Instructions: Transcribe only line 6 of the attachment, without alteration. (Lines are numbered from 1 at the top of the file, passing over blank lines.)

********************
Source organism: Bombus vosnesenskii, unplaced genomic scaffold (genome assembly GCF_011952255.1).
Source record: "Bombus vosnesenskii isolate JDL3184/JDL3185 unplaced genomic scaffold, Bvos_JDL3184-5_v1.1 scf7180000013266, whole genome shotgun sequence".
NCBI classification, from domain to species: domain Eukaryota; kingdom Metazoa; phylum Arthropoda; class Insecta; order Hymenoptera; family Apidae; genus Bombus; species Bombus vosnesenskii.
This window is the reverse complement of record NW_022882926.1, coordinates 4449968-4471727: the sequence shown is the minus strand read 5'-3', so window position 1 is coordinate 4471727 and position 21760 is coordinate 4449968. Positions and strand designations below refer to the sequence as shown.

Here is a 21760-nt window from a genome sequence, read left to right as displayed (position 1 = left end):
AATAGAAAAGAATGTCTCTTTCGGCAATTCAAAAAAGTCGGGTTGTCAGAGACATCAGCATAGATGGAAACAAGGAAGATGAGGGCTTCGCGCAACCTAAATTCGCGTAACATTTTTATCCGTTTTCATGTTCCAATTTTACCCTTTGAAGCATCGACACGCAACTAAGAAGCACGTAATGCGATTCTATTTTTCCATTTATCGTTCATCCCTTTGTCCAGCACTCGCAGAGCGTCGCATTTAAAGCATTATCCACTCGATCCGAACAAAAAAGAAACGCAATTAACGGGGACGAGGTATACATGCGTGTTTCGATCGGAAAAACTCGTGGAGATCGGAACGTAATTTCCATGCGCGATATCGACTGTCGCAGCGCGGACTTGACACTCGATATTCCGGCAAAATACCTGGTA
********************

AATAGAAAAGAATGTCTCTTTCGGCAATTCAAAAAAGTCGGGTTGTCAGAGACATCAGCATAGATGGAAACAAGGAAGATGAGGGCTTCGCGCAACCTAAATTCGCGTAACATTTTTATCCGTTTTCATGTTCCAATTTTACCCTTTGAAGCATCGACACGCAACTAAGAAGCACGTAATGCGATTCTATTTTTCCATTTATCGTTCATCCCTTTGTCCAGCACTCGCAGAGCGTCGCATTTAAAGCATTATCCACTCGATCCGAACAAAAAAGAAACGCAATTAACGGGGACGAGGTATACATGCGTGTTTCGATCGGAAAAACTCGTGGAGATCGGAACGTAATTTCCATGCGCGATATCGACTGTCGCAGCGCGGACTTGACACTCGATATTCCGGCAAAATACCTGGTA